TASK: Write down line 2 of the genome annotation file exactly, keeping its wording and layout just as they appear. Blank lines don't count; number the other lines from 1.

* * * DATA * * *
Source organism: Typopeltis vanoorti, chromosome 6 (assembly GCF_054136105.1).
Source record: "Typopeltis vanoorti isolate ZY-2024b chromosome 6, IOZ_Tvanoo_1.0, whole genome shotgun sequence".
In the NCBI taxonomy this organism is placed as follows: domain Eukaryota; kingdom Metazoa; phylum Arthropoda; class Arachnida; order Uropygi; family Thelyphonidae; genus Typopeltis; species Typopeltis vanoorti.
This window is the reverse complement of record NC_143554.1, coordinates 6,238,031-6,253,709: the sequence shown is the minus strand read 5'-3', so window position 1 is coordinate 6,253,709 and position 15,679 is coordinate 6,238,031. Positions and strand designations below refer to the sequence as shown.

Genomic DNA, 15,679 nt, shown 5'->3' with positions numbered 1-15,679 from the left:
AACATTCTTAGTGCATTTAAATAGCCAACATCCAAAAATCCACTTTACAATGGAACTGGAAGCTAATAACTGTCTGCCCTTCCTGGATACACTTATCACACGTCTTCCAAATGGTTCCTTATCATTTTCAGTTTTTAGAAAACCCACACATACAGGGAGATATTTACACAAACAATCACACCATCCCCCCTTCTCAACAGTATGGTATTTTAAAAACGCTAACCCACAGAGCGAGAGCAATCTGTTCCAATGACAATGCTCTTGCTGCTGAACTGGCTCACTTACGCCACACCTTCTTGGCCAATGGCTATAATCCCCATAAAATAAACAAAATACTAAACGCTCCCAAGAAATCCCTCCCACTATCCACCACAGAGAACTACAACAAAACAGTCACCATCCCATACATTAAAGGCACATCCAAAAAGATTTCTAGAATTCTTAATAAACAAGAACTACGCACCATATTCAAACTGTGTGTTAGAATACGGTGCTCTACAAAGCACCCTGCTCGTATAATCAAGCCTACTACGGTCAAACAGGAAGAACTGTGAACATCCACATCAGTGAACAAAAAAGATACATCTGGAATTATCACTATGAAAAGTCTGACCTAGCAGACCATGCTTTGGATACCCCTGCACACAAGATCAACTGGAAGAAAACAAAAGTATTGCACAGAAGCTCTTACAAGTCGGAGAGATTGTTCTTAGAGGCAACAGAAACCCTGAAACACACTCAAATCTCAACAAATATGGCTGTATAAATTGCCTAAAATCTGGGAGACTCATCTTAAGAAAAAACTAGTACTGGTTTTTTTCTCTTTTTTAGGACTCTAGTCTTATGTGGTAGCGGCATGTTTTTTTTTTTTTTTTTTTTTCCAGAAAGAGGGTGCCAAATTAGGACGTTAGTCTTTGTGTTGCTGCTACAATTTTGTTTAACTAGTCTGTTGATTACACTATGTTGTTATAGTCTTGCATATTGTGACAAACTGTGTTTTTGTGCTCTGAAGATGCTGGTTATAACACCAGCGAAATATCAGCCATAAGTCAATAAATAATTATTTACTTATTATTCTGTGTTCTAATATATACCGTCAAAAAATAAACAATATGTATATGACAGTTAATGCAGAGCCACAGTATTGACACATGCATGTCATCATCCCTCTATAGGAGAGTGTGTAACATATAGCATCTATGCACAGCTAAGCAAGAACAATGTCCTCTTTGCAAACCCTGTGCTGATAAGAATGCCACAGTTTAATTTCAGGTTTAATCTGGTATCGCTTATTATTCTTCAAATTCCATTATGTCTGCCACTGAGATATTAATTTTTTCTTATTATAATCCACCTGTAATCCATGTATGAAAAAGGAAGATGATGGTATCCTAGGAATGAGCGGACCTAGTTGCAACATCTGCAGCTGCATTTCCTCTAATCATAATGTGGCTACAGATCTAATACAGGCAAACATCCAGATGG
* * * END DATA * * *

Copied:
Source record: "Typopeltis vanoorti isolate ZY-2024b chromosome 6, IOZ_Tvanoo_1.0, whole genome shotgun sequence".